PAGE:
As with most turf grass, an annual soil test is the only way the fertilizer needs of a bahia lawn. In general bahiagrass has low fertility requirements, which makes it suitable for infertile soils. Nitrogen should be applied at a rate of no more than 1 pound per 1,000 square feet per application. Chlorotic (pale green) blades darken after an application of nitrogen.

Bahia Grass Pruning

Bahia grass grows slowly. You only need to cut it every 7 to 14 days while it is actively growing. Mow it to a height of 3 to 4 inches. Taller grass like that will shade the soil and keep it cool and moist. This will encourage deeper root growth. It will also make your lawn look fuller. During dormancy, maintain a grass height of 2 to 4 inches. Otherwise, you will find have seedheads hanging over your lawn.

 Bahia Grass Pests & Diseases Care

The most common insect causing harm is the mole cricket.  It burrows into the soil and damages the roots to the point where the grass will wilt and die.
If you suspect you have crickets burrowing into the soil, apply 2 gallons of water mixed with 1 to 2 ounces of detergent soap per 2 square feet to the damaged area. This will flush out any mole crickets that are around.
Insecticides for mole crickets are constantly changing, but bait-type insecticides seem to work best.
Mole crickets can frequently burrow itself in the soil of bahia grass
Occasionally, bahia grass is affected by the dollar spot fungal disease. It will appear as large brown spots on the leaves.
The disease is usually caused by nitrogen deficiency.  So, as long as you’re fertilizing your lawn correctly, this should not be an issue.
If the spots do show up on your lawn, a light dusting of 8 ounces of nitrogen per 1,000 square feet should remedy the problem.
Bahia Grass

Bahia Grass Varieties

Common Bahiagrass: The original Brazilian cultivar grows unevenly spaced clumps of coarse-textured light-colored blades. A close cut exposes bare spots of soil between the grass patches. It holds up well under moderate grazing pressure. Older pastures may contain common bahiagrass, but over time, modern cultivars largely replaced it.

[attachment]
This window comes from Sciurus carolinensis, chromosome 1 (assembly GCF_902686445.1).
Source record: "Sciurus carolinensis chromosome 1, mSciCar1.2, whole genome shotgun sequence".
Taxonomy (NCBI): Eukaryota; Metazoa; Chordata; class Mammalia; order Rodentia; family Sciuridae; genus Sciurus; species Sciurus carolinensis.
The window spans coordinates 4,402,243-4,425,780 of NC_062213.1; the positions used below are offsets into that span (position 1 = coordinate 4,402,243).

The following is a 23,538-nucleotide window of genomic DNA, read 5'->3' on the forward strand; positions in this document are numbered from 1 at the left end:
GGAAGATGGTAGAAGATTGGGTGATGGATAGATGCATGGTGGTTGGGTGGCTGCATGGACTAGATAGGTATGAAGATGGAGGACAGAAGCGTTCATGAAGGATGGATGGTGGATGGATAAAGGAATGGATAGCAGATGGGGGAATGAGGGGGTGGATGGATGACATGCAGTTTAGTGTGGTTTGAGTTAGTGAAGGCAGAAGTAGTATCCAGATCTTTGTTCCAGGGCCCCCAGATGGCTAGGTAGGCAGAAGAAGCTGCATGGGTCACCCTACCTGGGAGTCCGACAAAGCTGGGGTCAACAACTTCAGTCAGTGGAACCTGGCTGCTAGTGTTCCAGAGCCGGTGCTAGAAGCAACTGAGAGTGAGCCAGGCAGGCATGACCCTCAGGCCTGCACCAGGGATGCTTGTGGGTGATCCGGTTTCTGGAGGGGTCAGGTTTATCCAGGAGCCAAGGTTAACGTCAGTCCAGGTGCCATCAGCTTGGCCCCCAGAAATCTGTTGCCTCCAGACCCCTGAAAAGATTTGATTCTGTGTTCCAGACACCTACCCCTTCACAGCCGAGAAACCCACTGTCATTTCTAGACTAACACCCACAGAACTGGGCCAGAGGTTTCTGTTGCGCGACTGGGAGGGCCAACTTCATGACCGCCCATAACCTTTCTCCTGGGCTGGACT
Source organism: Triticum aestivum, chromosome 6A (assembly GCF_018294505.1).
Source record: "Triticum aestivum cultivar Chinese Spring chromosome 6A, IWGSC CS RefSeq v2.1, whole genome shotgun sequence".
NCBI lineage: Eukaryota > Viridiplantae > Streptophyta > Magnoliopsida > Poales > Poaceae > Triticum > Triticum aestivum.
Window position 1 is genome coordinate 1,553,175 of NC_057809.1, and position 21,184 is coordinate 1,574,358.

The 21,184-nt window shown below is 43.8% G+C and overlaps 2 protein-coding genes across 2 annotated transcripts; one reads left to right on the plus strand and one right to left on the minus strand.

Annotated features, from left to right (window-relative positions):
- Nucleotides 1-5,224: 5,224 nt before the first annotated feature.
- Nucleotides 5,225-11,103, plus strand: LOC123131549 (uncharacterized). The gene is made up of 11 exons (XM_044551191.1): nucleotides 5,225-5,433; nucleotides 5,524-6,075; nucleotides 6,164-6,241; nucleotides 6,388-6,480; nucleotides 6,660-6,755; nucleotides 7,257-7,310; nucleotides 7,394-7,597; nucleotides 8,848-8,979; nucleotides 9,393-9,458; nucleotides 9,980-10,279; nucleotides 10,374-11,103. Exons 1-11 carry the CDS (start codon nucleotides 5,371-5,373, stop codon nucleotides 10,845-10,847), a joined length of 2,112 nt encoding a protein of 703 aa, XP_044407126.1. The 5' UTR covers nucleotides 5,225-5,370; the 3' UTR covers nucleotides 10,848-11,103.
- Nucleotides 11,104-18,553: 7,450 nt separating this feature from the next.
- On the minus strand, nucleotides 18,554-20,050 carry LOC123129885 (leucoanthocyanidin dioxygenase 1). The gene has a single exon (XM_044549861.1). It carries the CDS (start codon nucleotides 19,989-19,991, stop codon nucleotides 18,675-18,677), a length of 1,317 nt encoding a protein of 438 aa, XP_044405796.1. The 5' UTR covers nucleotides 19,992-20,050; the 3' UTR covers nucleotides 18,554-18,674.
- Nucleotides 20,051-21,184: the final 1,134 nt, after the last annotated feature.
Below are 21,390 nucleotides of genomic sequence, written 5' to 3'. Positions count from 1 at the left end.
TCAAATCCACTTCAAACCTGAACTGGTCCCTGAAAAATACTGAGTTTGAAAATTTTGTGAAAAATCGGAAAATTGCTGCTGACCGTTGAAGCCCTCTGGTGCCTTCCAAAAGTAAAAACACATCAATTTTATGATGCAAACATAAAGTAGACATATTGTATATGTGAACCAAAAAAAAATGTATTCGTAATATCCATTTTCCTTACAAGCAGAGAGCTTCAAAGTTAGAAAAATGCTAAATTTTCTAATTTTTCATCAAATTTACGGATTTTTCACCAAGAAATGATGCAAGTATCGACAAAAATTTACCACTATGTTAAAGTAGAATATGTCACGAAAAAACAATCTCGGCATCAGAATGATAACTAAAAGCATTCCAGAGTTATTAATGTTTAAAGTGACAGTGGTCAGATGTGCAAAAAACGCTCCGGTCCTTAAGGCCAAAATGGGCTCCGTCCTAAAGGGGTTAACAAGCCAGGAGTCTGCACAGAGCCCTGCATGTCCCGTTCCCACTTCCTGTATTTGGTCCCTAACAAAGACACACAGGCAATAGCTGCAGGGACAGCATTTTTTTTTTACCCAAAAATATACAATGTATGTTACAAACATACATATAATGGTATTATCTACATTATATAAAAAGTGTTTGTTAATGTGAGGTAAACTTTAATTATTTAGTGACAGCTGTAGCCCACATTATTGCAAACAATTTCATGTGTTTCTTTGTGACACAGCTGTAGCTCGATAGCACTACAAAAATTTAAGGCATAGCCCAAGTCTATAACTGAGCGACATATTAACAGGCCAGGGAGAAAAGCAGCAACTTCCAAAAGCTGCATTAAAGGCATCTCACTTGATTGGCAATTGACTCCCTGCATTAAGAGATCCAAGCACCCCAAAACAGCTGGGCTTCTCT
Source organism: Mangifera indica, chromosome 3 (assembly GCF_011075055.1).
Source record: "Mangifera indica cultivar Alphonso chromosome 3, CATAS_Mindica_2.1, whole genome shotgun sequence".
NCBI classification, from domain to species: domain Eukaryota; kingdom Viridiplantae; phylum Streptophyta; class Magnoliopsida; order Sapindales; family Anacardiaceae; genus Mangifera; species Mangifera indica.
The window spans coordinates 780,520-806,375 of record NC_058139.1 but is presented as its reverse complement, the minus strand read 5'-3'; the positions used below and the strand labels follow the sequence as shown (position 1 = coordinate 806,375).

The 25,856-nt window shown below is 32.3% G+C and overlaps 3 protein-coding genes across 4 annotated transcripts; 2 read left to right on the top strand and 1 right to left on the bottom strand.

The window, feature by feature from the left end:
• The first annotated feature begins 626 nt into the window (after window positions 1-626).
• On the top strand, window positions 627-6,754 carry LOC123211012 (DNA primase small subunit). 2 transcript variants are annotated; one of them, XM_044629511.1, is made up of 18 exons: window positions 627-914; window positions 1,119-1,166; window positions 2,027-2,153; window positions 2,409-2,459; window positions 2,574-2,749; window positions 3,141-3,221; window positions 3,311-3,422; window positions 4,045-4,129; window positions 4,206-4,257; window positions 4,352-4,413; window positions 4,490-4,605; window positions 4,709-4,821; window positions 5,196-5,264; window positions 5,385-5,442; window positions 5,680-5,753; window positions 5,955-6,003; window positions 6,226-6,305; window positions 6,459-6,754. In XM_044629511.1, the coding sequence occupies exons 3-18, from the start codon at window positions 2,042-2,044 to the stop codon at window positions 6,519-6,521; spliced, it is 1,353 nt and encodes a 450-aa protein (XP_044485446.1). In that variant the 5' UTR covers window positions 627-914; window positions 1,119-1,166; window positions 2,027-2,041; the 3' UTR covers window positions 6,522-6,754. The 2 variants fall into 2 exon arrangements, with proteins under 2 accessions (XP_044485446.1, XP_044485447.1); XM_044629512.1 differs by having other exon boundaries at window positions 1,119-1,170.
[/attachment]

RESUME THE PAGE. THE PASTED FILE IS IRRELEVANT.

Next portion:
Argentine Bahiagrass: This cultivar forms a dense turf and with dark green blades, making it an attractive lawn covering. An established lawn usually crowds out most weeds. It grows deep roots, which enhances drought tolerance. Few diseases or insects affect the Argentine variety.
Pensacola Bahiagrass: The Pensacola cultivar forms a turf with longer and narrower leaf blades than Argentine. It also tolerates cold temperatures better than Argentine. However, it produces noticeably more seed heads than the Argentine variety. This reduces its desirability as a lawn turf, but makes it more desirable as a pasture grass.
Tifton-9 Bahiagrass: A fine-blade bahiagrass cultivar with a high cold tolerance. It grows fast and establishes seeds quickly. Commonly used in more northern climates as erosion control along roadways and in pastures due to its high forage percentage.
Bahia Grass

Bahia Grass Care FAQ

How Long Does It Take Bahiagrass to Grow?

Like many warm-season kinds of grass, it takes a while for Bahiagrass (Paspalum notatum) to establish and germinate. Bahiagrass normally takes about 28 days (4 weeks) to germinate. Since it establishes slowly, it is susceptible to weeds before germination. However, Bahiagrass has a long and dense root system so it can grow in poor soil conditions and handle drought periods very well.

How Do I Make My Bahia Grass Thicker?

Bahiagrass will thin out over time, so the best way to maintain a thick Bahiagrass lawn is to overseed it to thicken the turf. The best time to overseed is during the spring, a month or two before the hottest part of the year. Bahiagrass will not grow properly if you try to plant it during the fall as it won’t have time to establish and will dry out during the winter. Bahiagrass will also grow thicker if you keep up a regular watering and fertilizer schedule.